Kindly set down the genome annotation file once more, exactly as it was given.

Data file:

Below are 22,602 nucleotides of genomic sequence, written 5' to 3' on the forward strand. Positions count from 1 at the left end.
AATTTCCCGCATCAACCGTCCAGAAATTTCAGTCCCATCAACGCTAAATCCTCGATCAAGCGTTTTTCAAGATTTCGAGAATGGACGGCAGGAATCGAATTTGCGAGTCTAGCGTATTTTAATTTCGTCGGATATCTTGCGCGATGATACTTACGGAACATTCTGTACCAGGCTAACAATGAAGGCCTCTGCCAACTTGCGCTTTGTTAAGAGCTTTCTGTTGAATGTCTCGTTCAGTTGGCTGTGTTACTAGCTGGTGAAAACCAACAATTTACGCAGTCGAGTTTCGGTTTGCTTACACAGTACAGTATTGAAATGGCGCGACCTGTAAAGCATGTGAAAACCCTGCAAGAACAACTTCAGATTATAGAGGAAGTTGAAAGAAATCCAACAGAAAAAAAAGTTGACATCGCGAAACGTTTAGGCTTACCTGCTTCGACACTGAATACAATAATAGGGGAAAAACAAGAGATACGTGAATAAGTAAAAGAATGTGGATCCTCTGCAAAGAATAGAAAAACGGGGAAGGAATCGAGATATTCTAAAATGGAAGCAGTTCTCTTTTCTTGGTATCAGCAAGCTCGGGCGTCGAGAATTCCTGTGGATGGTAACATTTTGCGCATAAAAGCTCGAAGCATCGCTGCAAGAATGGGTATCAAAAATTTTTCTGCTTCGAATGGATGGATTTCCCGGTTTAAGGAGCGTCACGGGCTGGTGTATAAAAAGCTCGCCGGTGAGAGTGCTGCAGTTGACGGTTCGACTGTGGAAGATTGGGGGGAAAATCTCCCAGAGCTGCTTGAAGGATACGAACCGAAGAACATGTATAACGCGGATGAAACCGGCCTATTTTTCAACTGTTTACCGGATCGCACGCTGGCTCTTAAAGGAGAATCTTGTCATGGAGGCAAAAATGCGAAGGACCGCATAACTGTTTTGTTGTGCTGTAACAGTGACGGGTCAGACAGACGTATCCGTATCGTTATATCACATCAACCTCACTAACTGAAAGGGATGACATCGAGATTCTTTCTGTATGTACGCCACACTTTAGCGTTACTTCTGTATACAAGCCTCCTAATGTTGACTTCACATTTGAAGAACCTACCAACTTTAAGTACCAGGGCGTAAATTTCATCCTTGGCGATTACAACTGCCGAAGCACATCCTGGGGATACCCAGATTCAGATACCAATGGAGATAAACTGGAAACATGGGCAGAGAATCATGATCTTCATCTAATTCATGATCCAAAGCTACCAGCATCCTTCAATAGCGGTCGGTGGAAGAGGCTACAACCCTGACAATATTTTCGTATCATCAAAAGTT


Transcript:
Below are 22,602 nucleotides of genomic sequence, written 5' to 3' on the forward strand. Positions count from 1 at the left end.
AATTTCCCGCATCAACCGTCCAGAAATTTCAGTCCCATCAACGCTAAATCCTCGATCAAGCGTTTTTCAAGATTTCGAGAATGGACGGCAGGAATCGAATTTGCGAGTCTAGCGTATTTTAATTTCGTCGGATATCTTGCGCGATGATACTTACGGAACATTCTGTACCAGGCTAACAATGAAGGCCTCTGCCAACTTGCGCTTTGTTAAGAGCTTTCTGTTGAATGTCTCGTTCAGTTGGCTGTGTTACTAGCTGGTGAAAACCAACAATTTACGCAGTCGAGTTTCGGTTTGCTTACACAGTACAGTATTGAAATGGCGCGACCTGTAAAGCATGTGAAAACCCTGCAAGAACAACTTCAGATTATAGAGGAAGTTGAAAGAAATCCAACAGAAAAAAAAGTTGACATCGCGAAACGTTTAGGCTTACCTGCTTCGACACTGAATACAATAATAGGGGAAAAACAAGAGATACGTGAATAAGTAAAAGAATGTGGATCCTCTGCAAAGAATAGAAAAACGGGGAAGGAATCGAGATATTCTAAAATGGAAGCAGTTCTCTTTTCTTGGTATCAGCAAGCTCGGGCGTCGAGAATTCCTGTGGATGGTAACATTTTGCGCATAAAAGCTCGAAGCATCGCTGCAAGAATGGGTATCAAAAATTTTTCTGCTTCGAATGGATGGATTTCCCGGTTTAAGGAGCGTCACGGGCTGGTGTATAAAAAGCTCGCCGGTGAGAGTGCTGCAGTTGACGGTTCGACTGTGGAAGATTGGGGGGAAAATCTCCCAGAGCTGCTTGAAGGATACGAACCGAAGAACATGTATAACGCGGATGAAACCGGCCTATTTTTCAACTGTTTACCGGATCGCACGCTGGCTCTTAAAGGAGAATCTTGTCATGGAGGCAAAAATGCGAAGGACCGCATAACTGTTTTGTTGTGCTGTAACAGTGACGGGTCAGACAGACGTATCCGTATCGTTATATCACATCAACCTCACTAACTGAAAGGGATGACATCGAGATTCTTTCTGTATGTACGCCACACTTTAGCGTTACTTCTGTATACAAGCCTCCTAATGTTGACTTCACATTTGAAGAACCTACCAACTTTAAGTACCAGGGCGTAAATTTCATCCTTGGCGATTACAACTGCCGAAGCACATCCTGGGGATACCCAGATTCAGATACCAATGGAGATAAACTGGAAACATGGGCAGAGAATCATGATCTTCATCTAATTCATGATCCAAAGCTACCAGCATCCTTCAATAGCGGTCGGTGGAAGAGGCTACAACCCTGACAATATTTTCGTATCATCAAAAGTT